On Friday, September 9, the Department of Justice, the Department of the Army and the Department of the Interior rejected Federal Judge James Boasberg's 58-page dismissal of the Standing Rock Sioux Tribe's request for an injunction against the U.S. Army Corps of Engineers. It has not received much national media attention, most likely due to the remote location and lack of interest in Indigenous issues by the mainstream.
I am offering these photos to show what life is like in the Sacred Stones and Red Warrior camps, where anywhere from 5,000 to 8,000 peaceful protestors have gathered.
At issue is a federal permit for Energy Transfer Inc.'s $3.8 billion Dakota Access Pipeline (DAPL). The Great Sioux Nation says that USACE failed to conduct proper environmental and cultural impact studies and that the proposed pipeline would cross under a section of the Missouri River that serves as a source of water for the tribe. In recent days, protestors have been met with armed law enforcement. I am offering these photos to show what life is like in the Sacred Stones and Red Warrior camps, where anywhere from 5,000 to 8,000 peaceful protestors have gathered.
Going through photos, the first photograph caught my attention. I do not remember taking the photo, but the woman in it obviously knew I was shooting. The frames on either side are fully in focus, but this one frame clearly has her as the focal point. In every other frame she is facing the same way as the crowd. "Shooting from the hip" has its advantages, but this is more like magic. Maybe the ancestors were making a point? I know it was not I. This was the gathering at the DAPL desecration area where bulldozers literally unearthed the ancestors. Marchers were going to the front lines to pay respects. No cameras were allowed on site.
I met a true Crow Warrior woman, who rode the front lines at Standing Rock. Her name is Kim Morera and she is from Washington State. The best thing about meeting Kim was the inspiration I felt in the presence of her horse, Lola. Horses are the heart and soul of the Sacred Stones Camp. "The whole camp is celebrating!” Kim wrote on Facebook.
“After being worried about the National Guard coming in, I was honored to be one of the horsemen guarding the gate at a joyful celebration, instead of a dangerous confrontation. You don't have to be angry to be an activist. Much love to all."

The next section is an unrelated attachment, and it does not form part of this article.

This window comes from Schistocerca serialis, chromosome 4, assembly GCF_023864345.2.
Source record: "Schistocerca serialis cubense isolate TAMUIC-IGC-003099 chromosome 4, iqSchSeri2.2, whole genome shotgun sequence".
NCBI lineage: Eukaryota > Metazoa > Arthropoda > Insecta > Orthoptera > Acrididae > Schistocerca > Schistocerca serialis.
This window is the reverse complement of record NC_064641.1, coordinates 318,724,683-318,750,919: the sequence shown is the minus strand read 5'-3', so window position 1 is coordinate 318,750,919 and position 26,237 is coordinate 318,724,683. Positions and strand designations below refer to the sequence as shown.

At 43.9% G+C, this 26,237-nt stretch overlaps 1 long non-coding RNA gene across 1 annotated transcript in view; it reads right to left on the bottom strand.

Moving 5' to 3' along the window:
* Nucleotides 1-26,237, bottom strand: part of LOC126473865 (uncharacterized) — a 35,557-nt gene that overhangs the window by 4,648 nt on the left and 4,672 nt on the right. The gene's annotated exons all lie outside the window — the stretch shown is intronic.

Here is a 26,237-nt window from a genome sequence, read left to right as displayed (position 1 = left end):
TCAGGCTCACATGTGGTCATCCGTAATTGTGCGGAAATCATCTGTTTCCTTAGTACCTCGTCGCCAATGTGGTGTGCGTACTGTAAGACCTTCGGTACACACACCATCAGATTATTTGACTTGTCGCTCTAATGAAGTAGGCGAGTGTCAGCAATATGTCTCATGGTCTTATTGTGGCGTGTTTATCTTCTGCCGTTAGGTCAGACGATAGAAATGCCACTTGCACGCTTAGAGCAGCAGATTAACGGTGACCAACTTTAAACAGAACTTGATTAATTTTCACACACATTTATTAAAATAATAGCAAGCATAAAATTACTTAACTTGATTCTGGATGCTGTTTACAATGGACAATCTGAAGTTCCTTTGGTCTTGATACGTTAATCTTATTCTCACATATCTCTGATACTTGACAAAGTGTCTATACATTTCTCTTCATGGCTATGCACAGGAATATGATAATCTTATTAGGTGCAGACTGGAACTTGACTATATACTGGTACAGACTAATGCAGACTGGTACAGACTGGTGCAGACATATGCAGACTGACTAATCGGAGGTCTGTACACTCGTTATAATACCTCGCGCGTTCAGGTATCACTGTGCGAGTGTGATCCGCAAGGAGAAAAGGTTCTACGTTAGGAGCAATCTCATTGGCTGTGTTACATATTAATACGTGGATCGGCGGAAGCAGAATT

For me, it was one of those rare moments where I stepped out from behind the insulation of the lens and had a warm conversation with a stranger. Lola helped.
Camp warriors asked me to check out K9 truck on Cannonball River Bridge. I did and they told me no dogs were there and they were present for "safety" for southbound cars. I also observed private security trucks passing. On the way to pick up extra camera gear at casino hotel, I came across roadblock at 24, directing southbound traffic to Highway 6. National Guard has now replaced local law enforcement. Militarization begins.
Friday, September 9 at Standing Rock. An historic day. Clouds in the morning while everyone waited, prayed and marched. Law enforcement was an intimidating presence on Highway 1809, the main road to the camps. The Sun finally illuminated the jubilation and the Police left.
A few thoughts. A time to be grateful, but also vigilant. The Department of Justice has issued an eleventh hour save for Standing Rock, but the statement is very carefully worded. There is still much work to be done. There is a long road ahead.
I cannot begin to explain all of the wisdom I gained from this man over the course of my days at Sacred Stones. He has come at the right time since my spiritual advisor passed in July and I felt lost. I am lost no longer. He also made sure I had my fill of camp coffee!
March to honor the desecrated ground and ancestors September 9
Many faces inspired me.
This is an historic gathering. Not since Sitting Bull have so many nations come together in solidarity. Some from as far away as the Big Island of Hawaii. It is an honor to be a witness to what is happening here.